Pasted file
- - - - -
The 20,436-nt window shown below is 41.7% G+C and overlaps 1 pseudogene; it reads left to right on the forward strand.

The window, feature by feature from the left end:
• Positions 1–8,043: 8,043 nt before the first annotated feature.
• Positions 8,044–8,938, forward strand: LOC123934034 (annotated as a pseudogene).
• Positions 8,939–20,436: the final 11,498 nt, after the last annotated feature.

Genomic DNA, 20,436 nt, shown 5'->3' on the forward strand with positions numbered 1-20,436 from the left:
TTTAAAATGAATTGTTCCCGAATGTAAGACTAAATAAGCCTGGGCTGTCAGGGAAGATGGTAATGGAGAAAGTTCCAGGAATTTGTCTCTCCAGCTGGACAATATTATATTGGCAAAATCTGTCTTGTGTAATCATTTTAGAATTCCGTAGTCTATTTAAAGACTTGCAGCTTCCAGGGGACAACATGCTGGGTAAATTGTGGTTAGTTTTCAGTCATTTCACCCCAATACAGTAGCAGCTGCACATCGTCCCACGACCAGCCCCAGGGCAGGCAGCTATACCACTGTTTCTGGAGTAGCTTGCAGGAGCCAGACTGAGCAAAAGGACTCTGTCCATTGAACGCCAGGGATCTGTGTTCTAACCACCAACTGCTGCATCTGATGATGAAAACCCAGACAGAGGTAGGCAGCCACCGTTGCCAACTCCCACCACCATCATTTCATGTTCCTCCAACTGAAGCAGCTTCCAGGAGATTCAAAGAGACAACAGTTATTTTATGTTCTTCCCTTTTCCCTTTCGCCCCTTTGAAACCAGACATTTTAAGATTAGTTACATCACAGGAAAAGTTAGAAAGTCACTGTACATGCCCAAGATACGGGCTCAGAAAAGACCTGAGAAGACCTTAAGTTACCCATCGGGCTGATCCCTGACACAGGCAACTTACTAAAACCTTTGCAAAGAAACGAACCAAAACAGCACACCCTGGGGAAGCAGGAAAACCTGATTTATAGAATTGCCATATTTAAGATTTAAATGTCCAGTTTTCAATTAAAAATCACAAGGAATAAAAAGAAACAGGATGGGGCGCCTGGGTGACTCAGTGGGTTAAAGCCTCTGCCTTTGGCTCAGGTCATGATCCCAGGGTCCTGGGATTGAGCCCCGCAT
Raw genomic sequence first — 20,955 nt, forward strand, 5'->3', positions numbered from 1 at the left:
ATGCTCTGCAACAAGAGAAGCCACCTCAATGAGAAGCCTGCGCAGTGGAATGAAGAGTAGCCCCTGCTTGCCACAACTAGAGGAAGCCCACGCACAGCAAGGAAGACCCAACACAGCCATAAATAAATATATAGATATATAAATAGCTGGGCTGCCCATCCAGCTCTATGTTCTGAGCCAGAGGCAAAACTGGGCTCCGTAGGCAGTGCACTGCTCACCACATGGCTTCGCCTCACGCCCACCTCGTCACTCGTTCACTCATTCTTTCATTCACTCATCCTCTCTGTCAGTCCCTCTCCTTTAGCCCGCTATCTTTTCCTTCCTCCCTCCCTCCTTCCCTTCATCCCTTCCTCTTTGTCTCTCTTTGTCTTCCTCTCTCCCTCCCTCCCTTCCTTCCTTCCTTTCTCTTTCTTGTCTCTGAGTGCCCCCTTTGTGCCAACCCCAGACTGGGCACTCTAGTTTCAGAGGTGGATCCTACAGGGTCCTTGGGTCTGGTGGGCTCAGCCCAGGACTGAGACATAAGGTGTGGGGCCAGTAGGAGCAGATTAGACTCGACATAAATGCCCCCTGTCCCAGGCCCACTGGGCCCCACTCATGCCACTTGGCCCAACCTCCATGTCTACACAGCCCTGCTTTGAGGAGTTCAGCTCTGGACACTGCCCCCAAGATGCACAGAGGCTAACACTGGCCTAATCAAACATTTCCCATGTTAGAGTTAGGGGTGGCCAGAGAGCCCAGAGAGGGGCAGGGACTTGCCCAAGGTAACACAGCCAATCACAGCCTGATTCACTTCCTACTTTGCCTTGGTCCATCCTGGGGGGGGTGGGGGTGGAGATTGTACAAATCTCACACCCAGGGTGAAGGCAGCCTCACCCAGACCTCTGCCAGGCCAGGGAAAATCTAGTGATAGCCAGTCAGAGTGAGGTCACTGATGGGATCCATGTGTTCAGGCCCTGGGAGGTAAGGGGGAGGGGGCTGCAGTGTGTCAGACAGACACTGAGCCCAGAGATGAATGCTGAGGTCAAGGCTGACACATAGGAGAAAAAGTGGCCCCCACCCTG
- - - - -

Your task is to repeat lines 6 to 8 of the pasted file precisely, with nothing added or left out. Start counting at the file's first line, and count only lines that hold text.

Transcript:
Genomic DNA, 20,436 nt, shown 5'->3' on the forward strand with positions numbered 1-20,436 from the left:
TTTAAAATGAATTGTTCCCGAATGTAAGACTAAATAAGCCTGGGCTGTCAGGGAAGATGGTAATGGAGAAAGTTCCAGGAATTTGTCTCTCCAGCTGGACAATATTATATTGGCAAAATCTGTCTTGTGTAATCATTTTAGAATTCCGTAGTCTATTTAAAGACTTGCAGCTTCCAGGGGACAACATGCTGGGTAAATTGTGGTTAGTTTTCAGTCATTTCACCCCAATACAGTAGCAGCTGCACATCGTCCCACGACCAGCCCCAGGGCAGGCAGCTATACCACTGTTTCTGGAGTAGCTTGCAGGAGCCAGACTGAGCAAAAGGACTCTGTCCATTGAACGCCAGGGATCTGTGTTCTAACCACCAACTGCTGCATCTGATGATGAAAACCCAGACAGAGGTAGGCAGCCACCGTTGCCAACTCCCACCACCATCATTTCATGTTCCTCCAACTGAAGCAGCTTCCAGGAGATTCAAAGAGACAACAGTTATTTTATGTTCTTCCCTTTTCCCTTTCGCCCCTTTGAAACCAGACATTTTAAGATTAGTTACATCACAGGAAAAGTTAGAAAGTCACTGTACATGCCCAAGATACGGGCTCAGAAAAGACCTGAGAAGACCTTAAGTTACCCATCGGGCTGATCCCTGACACAGGCAACTTACTAAAACCTTTGCAAAGAAACGAACCAAAACAGCACACCCTGGGGAAGCAGGAAAACCTGATTTATAGAATTGCCATATTTAAGATTTAAATGTCCAGTTTTCAATTAAAAATCACAAGGAATAAAAAGAAACAGGATGGGGCGCCTGGGTGACTCAGTGGGTTAAAGCCTCTGCCTTTGGCTCAGGTCATGATCCCAGGGTCCTGGGATTGAGCCCCGCAT
Raw genomic sequence first — 20,955 nt, forward strand, 5'->3', positions numbered from 1 at the left: